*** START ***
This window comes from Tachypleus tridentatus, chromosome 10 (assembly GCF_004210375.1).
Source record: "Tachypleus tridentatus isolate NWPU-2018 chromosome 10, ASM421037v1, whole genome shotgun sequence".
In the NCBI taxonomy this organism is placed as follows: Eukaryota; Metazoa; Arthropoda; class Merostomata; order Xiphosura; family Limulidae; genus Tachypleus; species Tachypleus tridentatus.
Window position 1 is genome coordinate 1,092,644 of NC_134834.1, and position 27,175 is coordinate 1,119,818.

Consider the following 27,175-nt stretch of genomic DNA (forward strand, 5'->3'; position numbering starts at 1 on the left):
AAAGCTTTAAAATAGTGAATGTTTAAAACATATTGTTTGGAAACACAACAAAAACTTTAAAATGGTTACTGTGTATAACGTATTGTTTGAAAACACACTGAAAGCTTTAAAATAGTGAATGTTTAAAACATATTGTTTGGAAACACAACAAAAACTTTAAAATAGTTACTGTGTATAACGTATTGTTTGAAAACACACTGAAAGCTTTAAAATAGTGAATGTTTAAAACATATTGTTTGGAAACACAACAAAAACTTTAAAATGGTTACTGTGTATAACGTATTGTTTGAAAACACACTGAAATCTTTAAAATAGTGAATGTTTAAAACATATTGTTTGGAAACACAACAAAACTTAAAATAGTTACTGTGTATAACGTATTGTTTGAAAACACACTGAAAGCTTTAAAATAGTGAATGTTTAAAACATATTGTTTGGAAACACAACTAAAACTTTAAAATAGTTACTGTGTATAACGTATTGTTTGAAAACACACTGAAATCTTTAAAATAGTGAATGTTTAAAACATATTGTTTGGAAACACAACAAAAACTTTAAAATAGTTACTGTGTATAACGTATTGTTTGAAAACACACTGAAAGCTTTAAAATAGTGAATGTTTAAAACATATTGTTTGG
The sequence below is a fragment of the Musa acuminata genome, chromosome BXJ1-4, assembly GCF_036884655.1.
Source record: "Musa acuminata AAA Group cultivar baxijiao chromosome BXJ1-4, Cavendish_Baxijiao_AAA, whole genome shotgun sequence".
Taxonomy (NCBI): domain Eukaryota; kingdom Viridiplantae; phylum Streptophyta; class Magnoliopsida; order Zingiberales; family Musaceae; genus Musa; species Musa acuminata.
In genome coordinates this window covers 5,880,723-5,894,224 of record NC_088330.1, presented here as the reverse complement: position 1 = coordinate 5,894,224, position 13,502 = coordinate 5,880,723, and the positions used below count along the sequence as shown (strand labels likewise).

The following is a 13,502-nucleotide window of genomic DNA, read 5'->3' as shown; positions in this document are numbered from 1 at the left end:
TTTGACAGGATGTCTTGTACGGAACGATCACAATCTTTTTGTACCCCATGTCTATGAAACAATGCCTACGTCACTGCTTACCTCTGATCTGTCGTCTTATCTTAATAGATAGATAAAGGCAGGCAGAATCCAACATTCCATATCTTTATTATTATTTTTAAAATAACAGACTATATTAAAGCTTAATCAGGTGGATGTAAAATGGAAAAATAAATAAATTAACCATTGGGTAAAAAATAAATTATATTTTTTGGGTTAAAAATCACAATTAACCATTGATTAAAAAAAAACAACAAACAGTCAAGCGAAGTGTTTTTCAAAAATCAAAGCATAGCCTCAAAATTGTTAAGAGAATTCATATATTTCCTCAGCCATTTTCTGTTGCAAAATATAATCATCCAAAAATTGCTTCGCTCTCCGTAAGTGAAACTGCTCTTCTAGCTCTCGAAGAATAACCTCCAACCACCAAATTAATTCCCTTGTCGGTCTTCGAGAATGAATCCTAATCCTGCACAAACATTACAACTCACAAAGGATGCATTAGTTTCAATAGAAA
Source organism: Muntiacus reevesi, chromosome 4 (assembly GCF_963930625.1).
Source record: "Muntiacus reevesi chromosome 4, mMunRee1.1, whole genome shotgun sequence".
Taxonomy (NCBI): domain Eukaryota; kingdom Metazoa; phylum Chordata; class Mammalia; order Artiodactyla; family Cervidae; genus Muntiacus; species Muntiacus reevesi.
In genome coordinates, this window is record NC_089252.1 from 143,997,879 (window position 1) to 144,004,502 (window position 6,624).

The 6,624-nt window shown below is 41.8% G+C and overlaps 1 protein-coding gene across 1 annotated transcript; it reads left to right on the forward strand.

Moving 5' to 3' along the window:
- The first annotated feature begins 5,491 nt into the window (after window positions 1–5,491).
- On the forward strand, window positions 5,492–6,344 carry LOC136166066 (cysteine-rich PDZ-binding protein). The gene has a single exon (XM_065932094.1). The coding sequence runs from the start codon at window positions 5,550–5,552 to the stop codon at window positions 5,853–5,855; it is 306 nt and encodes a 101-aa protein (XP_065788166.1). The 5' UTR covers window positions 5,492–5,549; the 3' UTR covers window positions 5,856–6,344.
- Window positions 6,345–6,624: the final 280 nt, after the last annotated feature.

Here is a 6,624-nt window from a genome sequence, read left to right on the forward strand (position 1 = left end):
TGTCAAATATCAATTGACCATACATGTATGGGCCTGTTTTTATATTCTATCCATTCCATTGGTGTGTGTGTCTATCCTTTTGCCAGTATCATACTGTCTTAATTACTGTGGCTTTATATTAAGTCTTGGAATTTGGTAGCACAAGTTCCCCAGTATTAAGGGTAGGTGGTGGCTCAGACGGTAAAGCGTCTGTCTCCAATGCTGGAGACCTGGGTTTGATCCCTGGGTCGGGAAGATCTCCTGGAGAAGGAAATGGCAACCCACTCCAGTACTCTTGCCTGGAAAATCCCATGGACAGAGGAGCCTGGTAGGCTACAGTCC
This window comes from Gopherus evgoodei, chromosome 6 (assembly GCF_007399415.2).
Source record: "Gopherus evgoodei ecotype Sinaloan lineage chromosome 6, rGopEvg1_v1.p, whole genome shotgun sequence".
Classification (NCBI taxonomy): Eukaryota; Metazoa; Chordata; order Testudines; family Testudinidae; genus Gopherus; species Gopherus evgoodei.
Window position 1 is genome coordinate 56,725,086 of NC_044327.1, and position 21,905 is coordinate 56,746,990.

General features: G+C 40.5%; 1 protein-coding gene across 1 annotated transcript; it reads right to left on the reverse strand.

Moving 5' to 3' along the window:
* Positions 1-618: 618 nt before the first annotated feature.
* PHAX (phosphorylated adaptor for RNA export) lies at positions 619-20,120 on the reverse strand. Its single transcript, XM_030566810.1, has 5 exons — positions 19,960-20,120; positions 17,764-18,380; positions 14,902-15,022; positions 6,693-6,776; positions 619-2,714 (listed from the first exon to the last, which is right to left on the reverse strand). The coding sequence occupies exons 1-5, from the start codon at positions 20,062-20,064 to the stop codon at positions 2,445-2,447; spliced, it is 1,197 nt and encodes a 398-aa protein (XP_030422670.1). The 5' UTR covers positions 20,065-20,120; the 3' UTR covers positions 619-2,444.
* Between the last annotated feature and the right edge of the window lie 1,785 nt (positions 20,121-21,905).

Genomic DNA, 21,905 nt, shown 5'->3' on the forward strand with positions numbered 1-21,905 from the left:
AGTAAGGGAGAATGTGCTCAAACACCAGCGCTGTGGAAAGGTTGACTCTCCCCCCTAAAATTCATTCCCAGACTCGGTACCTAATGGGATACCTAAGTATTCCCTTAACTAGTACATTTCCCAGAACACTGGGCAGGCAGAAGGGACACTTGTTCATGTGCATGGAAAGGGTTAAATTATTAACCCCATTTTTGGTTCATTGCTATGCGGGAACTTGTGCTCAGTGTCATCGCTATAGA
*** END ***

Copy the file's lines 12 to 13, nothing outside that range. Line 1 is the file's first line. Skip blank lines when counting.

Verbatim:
TTTGACAGGATGTCTTGTACGGAACGATCACAATCTTTTTGTACCCCATGTCTATGAAACAATGCCTACGTCACTGCTTACCTCTGATCTGTCGTCTTATCTTAATAGATAGATAAAGGCAGGCAGAATCCAACATTCCATATCTTTATTATTATTTTTAAAATAACAGACTATATTAAAGCTTAATCAGGTGGATGTAAAATGGAAAAATAAATAAATTAACCATTGGGTAAAAAATAAATTATATTTTTTGGGTTAAAAATCACAATTAACCATTGATTAAAAAAAAACAACAAACAGTCAAGCGAAGTGTTTTTCAAAAATCAAAGCATAGCCTCAAAATTGTTAAGAGAATTCATATATTTCCTCAGCCATTTTCTGTTGCAAAATATAATCATCCAAAAATTGCTTCGCTCTCCGTAAGTGAAACTGCTCTTCTAGCTCTCGAAGAATAACCTCCAACCACCAAATTAATTCCCTTGTCGGTCTTCGAGAATGAATCCTAATCCTGCACAAACATTACAACTCACAAAGGATGCATTAGTTTCAATAGAAA
Source organism: Muntiacus reevesi, chromosome 4 (assembly GCF_963930625.1).